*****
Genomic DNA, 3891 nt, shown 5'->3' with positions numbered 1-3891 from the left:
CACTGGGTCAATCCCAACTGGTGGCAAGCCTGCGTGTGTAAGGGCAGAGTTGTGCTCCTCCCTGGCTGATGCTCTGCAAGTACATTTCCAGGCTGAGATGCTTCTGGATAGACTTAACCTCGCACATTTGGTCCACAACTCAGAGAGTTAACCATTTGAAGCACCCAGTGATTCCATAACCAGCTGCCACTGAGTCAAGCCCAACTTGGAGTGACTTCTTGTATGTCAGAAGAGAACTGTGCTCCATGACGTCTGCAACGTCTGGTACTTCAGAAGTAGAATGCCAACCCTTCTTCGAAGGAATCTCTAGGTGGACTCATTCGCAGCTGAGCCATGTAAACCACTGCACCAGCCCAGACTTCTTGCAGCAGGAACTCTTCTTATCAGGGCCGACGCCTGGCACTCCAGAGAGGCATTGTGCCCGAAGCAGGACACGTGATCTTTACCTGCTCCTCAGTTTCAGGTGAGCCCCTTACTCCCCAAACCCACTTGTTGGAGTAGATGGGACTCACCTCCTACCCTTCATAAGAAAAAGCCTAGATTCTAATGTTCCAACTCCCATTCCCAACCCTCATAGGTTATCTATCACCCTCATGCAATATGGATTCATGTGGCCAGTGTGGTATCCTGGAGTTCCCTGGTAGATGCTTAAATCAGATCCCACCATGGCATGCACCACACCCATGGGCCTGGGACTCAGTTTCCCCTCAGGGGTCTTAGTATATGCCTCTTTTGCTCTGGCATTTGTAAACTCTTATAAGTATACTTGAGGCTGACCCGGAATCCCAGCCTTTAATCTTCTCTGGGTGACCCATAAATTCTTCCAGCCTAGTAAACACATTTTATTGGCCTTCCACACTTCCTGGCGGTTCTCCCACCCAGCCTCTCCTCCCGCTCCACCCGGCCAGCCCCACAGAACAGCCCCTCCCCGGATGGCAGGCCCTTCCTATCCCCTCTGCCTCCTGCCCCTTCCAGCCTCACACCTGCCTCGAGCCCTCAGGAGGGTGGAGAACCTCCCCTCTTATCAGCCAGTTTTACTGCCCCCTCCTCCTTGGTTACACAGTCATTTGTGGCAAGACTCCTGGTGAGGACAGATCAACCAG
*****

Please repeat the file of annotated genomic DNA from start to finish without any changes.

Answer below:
Genomic DNA, 3891 nt, shown 5'->3' with positions numbered 1-3891 from the left:
CACTGGGTCAATCCCAACTGGTGGCAAGCCTGCGTGTGTAAGGGCAGAGTTGTGCTCCTCCCTGGCTGATGCTCTGCAAGTACATTTCCAGGCTGAGATGCTTCTGGATAGACTTAACCTCGCACATTTGGTCCACAACTCAGAGAGTTAACCATTTGAAGCACCCAGTGATTCCATAACCAGCTGCCACTGAGTCAAGCCCAACTTGGAGTGACTTCTTGTATGTCAGAAGAGAACTGTGCTCCATGACGTCTGCAACGTCTGGTACTTCAGAAGTAGAATGCCAACCCTTCTTCGAAGGAATCTCTAGGTGGACTCATTCGCAGCTGAGCCATGTAAACCACTGCACCAGCCCAGACTTCTTGCAGCAGGAACTCTTCTTATCAGGGCCGACGCCTGGCACTCCAGAGAGGCATTGTGCCCGAAGCAGGACACGTGATCTTTACCTGCTCCTCAGTTTCAGGTGAGCCCCTTACTCCCCAAACCCACTTGTTGGAGTAGATGGGACTCACCTCCTACCCTTCATAAGAAAAAGCCTAGATTCTAATGTTCCAACTCCCATTCCCAACCCTCATAGGTTATCTATCACCCTCATGCAATATGGATTCATGTGGCCAGTGTGGTATCCTGGAGTTCCCTGGTAGATGCTTAAATCAGATCCCACCATGGCATGCACCACACCCATGGGCCTGGGACTCAGTTTCCCCTCAGGGGTCTTAGTATATGCCTCTTTTGCTCTGGCATTTGTAAACTCTTATAAGTATACTTGAGGCTGACCCGGAATCCCAGCCTTTAATCTTCTCTGGGTGACCCATAAATTCTTCCAGCCTAGTAAACACATTTTATTGGCCTTCCACACTTCCTGGCGGTTCTCCCACCCAGCCTCTCCTCCCGCTCCACCCGGCCAGCCCCACAGAACAGCCCCTCCCCGGATGGCAGGCCCTTCCTATCCCCTCTGCCTCCTGCCCCTTCCAGCCTCACACCTGCCTCGAGCCCTCAGGAGGGTGGAGAACCTCCCCTCTTATCAGCCAGTTTTACTGCCCCCTCCTCCTTGGTTACACAGTCATTTGTGGCAAGACTCCTGGTGAGGACAGATCAACCAG